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Urinary Bladder Neoplasms: HELP
Articles from Los Angeles
Based on 276 articles published since 2008
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These are the 276 published articles about Urinary Bladder Neoplasms that originated from Los Angeles during 2008-2019.
 
+ Citations + Abstracts
Pages: 1 · 2 · 3 · 4 · 5 · 6 · 7 · 8 · 9 · 10 · 11 · 12
1 Guideline SIU-ICUD recommendations on bladder cancer: systemic therapy for metastatic bladder cancer. 2019

Merseburger, Axel S / Apolo, Andrea B / Chowdhury, Simon / Hahn, Noah M / Galsky, Matthew D / Milowsky, Matthew I / Petrylak, Daniel / Powles, Tom / Quinn, David I / Rosenberg, Jonathan E / Siefker-Radtke, Arlene / Sonpavde, Guru / Sternberg, Cora N. ·Department of Urology, Campus Lübeck, University Hospital Schleswig-Holstein, Lübeck, Germany. · Center for Cancer Research, National Cancer Institute, NIH Maryland, Bethesda, USA. · Guy's and St, Thomas' Hospital, Great Maze Pond, London, UK. · Sidney Kimmel Comprehensive Cancer Center, Johns Hopkins University School of Medicine, Baltimore, USA. · Division of Hematology and Medical Oncology, The Tisch Cancer Institute, Icahn School of Medicine at Mount Sinai, New York, USA. · Division of Hematology/Oncology, Department of Medicine, University of North Carolina, Lineberger Comprehensive Cancer Center, Chapel Hill, NC, USA. · Yale Cancer Center, New Haven, CT, USA. · Barts Cancer Institute, London, USA. · Norris Comprehensive Cancer Center, University of Southern California, Los Angeles, CA, USA. · Memorial Sloan Kettering Cancer Center, New York, USA. · Department of Genitourinary Medical Oncology, The University of Texas MD Anderson Cancer Center, Houston, TX, USA. · Department of Medical Oncology, Bladder Cancer Center, Dana Farber Cancer Institute, Boston, MA, USA. · Department of Medical Oncology, San Camillo Forlanini Hospital, Rome, Italy. cnsternberg@corasternberg.com. ·World J Urol · Pubmed #30238401.

ABSTRACT: The SIU (Société Internationale d'Urologie)-ICUD (International Consultation on Urologic Diseases) working group on systemic therapy for metastatic bladder cancer has summarized the most recent findings on the aforementioned topic and came to conclusions and recommendations according to the evidence published. In Europe and the United States, treatment for metastatic UC has changed a great deal recently, mainly involving a move from chemotherapy to immune checkpoint blockers. This is particularly true in platinum-refractory disease, where supportive randomized data exist. Five checkpoint blockers have been approved in this setting by the FDA: avelumab, atezolizumab, durvalumab, nivolumab, and pembrolizumab. Nivolumab, pembrolizumab, and atezolizumab have been approved in Europe.

2 Guideline Update for the practicing pathologist: The International Consultation On Urologic Disease-European association of urology consultation on bladder cancer. 2015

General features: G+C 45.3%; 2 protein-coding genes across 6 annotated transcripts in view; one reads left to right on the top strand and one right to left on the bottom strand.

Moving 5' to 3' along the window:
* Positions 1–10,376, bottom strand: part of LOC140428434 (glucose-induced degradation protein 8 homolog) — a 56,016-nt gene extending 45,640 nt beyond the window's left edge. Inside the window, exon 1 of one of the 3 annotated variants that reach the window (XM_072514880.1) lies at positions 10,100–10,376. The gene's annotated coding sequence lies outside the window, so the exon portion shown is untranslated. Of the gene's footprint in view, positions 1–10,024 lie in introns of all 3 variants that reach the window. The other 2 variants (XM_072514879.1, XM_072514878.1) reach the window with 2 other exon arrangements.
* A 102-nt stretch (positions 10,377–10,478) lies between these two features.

Amin, Mahul B / Smith, Steven C / Reuter, Victor E / Epstein, Jonathan I / Grignon, David J / Hansel, Donna E / Lin, Oscar / McKenney, Jesse K / Montironi, Rodolfo / Paner, Gladell P / Al-Ahmadie, Hikmat A / Algaba, Ferran / Ali, Syed / Alvarado-Cabrero, Isabel / Bubendorf, Lukas / Cheng, Liang / Cheville, John C / Kristiansen, Glen / Cote, Richard J / Delahunt, Brett / Eble, John N / Genega, Elizabeth M / Gulmann, Christian / Hartmann, Arndt / Langner, Cord / Lopez-Beltran, Antonio / Magi-Galluzzi, Cristina / Merce, Jorda / Netto, George J / Oliva, Esther / Rao, Priya / Ro, Jae Y / Srigley, John R / Tickoo, Satish K / Tsuzuki, Toyonori / Umar, Saleem A / Van der Kwast, Theo / Young, Robert H / Soloway, Mark S. ·Department of Pathology and Laboratory Medicine, Cedars-Sinai Medical Center, Los Angeles, CA, USA. · Department of Pathology, Memorial Sloan-Kettering Cancer Center, New York, NY, USA. · Department of Pathology, Johns Hopkins Hospital, Baltimore, MD, USA. · Department of Pathology, Indiana University School of Medicine, Indianapolis, IN, USA. · Department of Pathology, University of California San Diego, San Diego, CA, USA. · Department of Pathology, Cleveland Clinic Foundation, Cleveland, OH, USA. · Section of Pathological Anatomy, Polytechnic University of Medicine, United Hospitals, Ancona, Italy. · Department of Pathology, University of Chicago, Chicago, IL, USA. · Pathology Section, Fundacio Puigvert, Universitat Autónoma de Barcelona, Barcelona, Spain. · Department of Pathology, Mexican Oncology Hospital, Mexico City, Mexico. · Institute of Pathology, University Hospital Basel, Basel, Switzerland. · Division of Anatomic Pathology, Mayo Clinic, Rochester, MN, USA. · Institute of Pathology, University Hospital Bonn, Bonn, Germany. · Department of Pathology, University of Miami Miller School of Medicine, Miami, FL, USA. · Department of Pathology, Wellington School of Medicine and Health Sciences, University of Otago, Wellington, New Zealand. · Department of Pathology and Laboratory Medicine, Tufts Medical Center, Boston, MA, USA. · Department of Pathology, Beaumont Hospital, Dublin, Ireland. · Institute of Pathology, University Erlangen-Nürnberg, Erlangen, Germany. · Institute of Pathology, Medical University Graz, Graz, Austria. · Unit of Anatomical Pathology, Cordoba University Medical School, Faculty of Medicine, Cordoba, Spain. · James Homer Wright Pathology Laboratories, Department of Pathology, Massachusetts General Hospital, Harvard Medical School, Boston, MA, USA. · Department of Pathology, The University of Texas M. D. Anderson Cancer Center, Houston, TX, USA. · Department of Pathology and Genomic Medicine, The Methodist Hospital Physician Organization, Weill Cornell Medical College of Cornell University, Houston, TX, USA. · Department Pathology and Molecular Medicine, McMaster University, Hamilton, ON, Canada. · Department of Pathology, Japanese Red Cross Nagoya Daini Hospital, Nagoya, Japan. · Department of Urology, University of Miami Miller School of Medicine, Miami, FL, USA. ·Mod Pathol · Pubmed #25412849.